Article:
Archive for April, 2009

Oracle buys Sun Microsystems

April 29th, 2009

Oracle Corporation is to buy Sun Microsystems in a deal worth $7.4 billion. The deal comes a fortnight after talks between IBM and Sun collapsed, following IBM’s decision to significantly lower its offer. It will give Oracle access to Sun’s strategically important Java and Solaris technologies, which underpin the Oracle database. Negotiation tip: Try to spread your spend across the new IT supplier landscape of the ‘big four’ of IBM, HP, Oracle and Microsoft to increase competition and to give your leverage at the negotiation table.

How to negotiate anything

April 27th, 2009

I was asked by a client this afternoon to give him some quick tips on negotiating the best deals. He has just taken on a new role which will mean he is negotiating face to face with IT suppliers for the first time. Previously, he had an IT Procurement person doing the negotiations for him, but his Company has made the Procurement person redundant as a cost saving measure. Now I’m not sure getting rid of IT Procurement people at this time is a cost saving measure; it’ll probably end up costing the Company more when they overpay for IT stuff in the future due to lack of IT Procurement skills in-house. But anyway, in answer to my client’s request for some quick tips, I said there are three main ways to get the best deals: No.1: Ask for a better deal. Don’t be shy; just ask. If that fails, then No.2: Ask again. And if that fails, then No.3: Ask again but ask louder this time. Now I know this is an awfully simple way to approach negotiations, but as a rule of thumb it’s a great way to get things started. And not just in IT but when ever you want to negotiate a better deal for anything ; new TV, car, house, pay rise, golfing weekend away, what ever. Ask, ask again, and then ask louder. Remember, you don’t get if you don’t ask.

The challenge for IT Procurement

April 23rd, 2009

Under pressure to reduce expenditure and find cost savings, IT Procurement departments need to find new ways of removing cost without damaging the business. The challenge is to find where IT costs are not directly supporting demonstrable business benefits. Some examples include eliminating unnecessary projects that won’t add real value to the business, delaying new system purchases where a ‘make do with what we’ve got’ attitude is acceptable, and to operate at the leanest staffing levels without  losing a skills base that will be required when the economy turns around. The ideal scenario is to find projects that improve efficiency, not reduce effectiveness. According to various surveys and validated by many Silver Bullet Associates clients, operational IT budgets are being cut between 6% and 10% this year. So IT Procurement have their work cut out. One project we see underway in several of our clients is reviewing whether any software or hardware costs are tied to the number of employees or users; if they are then there is an opportunity to re-negtotiate with the IT supplier and re-set the costs at a lower level. Another popular project is to undertake a full asset management review to make sure no-one is paying for what they don’t have or don’t use. And price benchmarking is increasing as IT Departments search for negotiable savings opportunities.  All you have to do is to dig deep enough as there is gold in them hills (of IT contracts).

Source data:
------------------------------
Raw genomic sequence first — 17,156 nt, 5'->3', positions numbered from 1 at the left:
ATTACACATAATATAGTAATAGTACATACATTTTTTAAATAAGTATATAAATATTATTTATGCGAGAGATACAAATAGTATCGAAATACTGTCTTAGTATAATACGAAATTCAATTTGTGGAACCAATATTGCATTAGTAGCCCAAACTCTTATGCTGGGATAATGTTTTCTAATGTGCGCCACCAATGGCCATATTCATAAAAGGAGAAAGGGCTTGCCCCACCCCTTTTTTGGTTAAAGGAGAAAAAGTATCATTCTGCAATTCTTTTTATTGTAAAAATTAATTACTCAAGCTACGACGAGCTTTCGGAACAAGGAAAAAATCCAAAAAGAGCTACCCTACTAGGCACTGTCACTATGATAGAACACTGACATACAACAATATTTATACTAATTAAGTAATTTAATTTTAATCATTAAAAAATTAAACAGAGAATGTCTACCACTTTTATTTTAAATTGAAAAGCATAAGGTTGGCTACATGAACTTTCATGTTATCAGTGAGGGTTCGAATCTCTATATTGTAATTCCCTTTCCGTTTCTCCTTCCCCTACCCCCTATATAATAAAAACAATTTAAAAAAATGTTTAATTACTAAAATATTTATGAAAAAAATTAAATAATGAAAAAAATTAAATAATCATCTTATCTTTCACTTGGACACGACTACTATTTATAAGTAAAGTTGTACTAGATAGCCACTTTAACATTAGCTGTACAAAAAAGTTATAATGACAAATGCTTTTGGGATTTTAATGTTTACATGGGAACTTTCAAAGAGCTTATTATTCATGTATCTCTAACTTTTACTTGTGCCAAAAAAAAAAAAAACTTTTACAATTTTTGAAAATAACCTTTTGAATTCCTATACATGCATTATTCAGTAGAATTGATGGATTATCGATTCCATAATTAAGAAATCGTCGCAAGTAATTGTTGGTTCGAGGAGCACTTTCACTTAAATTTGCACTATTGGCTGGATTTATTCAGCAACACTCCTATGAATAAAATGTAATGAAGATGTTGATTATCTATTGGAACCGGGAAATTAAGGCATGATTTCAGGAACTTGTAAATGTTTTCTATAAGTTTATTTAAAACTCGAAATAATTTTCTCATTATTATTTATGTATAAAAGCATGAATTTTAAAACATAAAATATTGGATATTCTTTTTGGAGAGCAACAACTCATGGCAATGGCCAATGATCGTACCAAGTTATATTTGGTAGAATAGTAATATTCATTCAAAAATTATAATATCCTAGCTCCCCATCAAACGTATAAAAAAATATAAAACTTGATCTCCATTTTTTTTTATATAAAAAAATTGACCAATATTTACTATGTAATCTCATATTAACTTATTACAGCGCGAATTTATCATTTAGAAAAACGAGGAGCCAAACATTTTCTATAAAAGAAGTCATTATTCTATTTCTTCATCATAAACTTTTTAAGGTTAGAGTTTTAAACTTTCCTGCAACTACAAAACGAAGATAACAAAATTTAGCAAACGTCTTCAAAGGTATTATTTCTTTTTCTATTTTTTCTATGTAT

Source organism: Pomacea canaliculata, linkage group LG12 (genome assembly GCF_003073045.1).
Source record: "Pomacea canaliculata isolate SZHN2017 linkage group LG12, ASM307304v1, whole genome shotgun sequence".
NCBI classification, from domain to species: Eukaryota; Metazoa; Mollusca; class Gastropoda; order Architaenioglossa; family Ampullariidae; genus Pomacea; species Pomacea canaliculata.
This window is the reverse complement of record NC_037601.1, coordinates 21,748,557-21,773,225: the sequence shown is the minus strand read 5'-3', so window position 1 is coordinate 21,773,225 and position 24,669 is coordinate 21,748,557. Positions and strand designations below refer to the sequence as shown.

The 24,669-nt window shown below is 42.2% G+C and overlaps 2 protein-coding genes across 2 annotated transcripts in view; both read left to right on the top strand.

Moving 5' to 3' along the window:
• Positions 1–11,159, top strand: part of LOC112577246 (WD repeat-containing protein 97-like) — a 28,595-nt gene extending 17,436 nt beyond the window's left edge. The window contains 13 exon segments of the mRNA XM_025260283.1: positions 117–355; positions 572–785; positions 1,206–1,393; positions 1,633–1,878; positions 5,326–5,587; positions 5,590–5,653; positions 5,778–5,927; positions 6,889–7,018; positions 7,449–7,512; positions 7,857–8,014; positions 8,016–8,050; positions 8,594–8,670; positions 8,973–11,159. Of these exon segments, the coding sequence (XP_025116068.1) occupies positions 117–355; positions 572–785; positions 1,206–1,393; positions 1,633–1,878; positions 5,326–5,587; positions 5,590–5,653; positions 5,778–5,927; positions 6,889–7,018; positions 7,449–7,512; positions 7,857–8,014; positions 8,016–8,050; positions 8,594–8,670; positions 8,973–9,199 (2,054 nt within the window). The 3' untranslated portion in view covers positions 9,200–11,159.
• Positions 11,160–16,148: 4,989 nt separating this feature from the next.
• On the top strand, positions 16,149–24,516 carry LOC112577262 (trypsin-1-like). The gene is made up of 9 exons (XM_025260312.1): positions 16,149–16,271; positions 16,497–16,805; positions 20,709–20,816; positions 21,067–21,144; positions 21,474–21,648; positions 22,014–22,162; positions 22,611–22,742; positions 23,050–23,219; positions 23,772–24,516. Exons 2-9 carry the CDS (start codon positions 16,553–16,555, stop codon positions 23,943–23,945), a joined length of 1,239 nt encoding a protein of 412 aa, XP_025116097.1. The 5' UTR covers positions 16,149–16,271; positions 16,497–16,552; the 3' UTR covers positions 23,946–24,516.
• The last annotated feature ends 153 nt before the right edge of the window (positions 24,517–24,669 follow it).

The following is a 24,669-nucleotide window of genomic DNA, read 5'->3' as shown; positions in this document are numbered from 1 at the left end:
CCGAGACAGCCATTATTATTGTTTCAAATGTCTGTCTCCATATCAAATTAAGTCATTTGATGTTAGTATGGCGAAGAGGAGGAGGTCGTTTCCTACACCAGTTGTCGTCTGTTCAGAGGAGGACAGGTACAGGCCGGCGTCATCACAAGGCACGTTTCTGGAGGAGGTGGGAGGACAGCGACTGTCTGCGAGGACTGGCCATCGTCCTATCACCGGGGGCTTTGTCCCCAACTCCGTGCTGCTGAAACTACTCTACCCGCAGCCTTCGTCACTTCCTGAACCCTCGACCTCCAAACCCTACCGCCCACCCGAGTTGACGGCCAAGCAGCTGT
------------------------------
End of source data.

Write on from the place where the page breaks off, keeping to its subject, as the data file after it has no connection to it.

IBM Sun still talking?

April 16th, 2009

News and rumour from the USA sggests that IBM is ready to resume Sun takeover talks. Ten days ago negotiations broke after the two companies supposedly failed to agree on a price and other terms of a proposed acquisition. IBM apparently would go no higher than $7 billion, which Sun saw as under-valuing a business with $2.7 billion reserves in cash and short-term investments. In an indication of what the market is planning should Sun fail to find a buyer, Dell has launched a marketing offensive against the company with a campaign to offer Sun customers “an immediate path from legacy data centres to more open, flexible standards-based technology.” This may well throw up some interesting cost reduction opportunities for canny negotiators; either by swiching from Sun to a lower priced Dell alternative or by using Dell as a threat to encourage Sun to reduce their existing prices. What ever happens, it will be an interesting period ahead for Sun users.

Is the IBM-Sun deal off?

April 6th, 2009

According to US news agencies, takeover talks have broken down between Sun Microsystems and IBM,  with the two companies failing to agree on a price and other terms of an acquisition. Sun’s negotiators have apparently terminated IBM’s exclusivity agreement, opening the company up to merger talks with other parties. Analysts have suggested Japanese server maker Fujistu could make a move, being the largest OEM of Sun’s Solaris operating system. Other potential buyers could include Hewlett-Packard, Cisco or even Dell. Whatever the eventual outcome, Sun finds itself in desperate straits, having lost nearly $1.9 billion in its last two quarters and so far this year cutting headcount by 2,800 employees as it tries to pare down overheads to balance its declining sales revenue. With this developing situation, anyone looking to buy Sun in the next few weeks and months should be careful about what kind of deal they enter into. They should also be wary of any long term contractual commitments that may need to be honoured by any organisation that ends up buying Sun.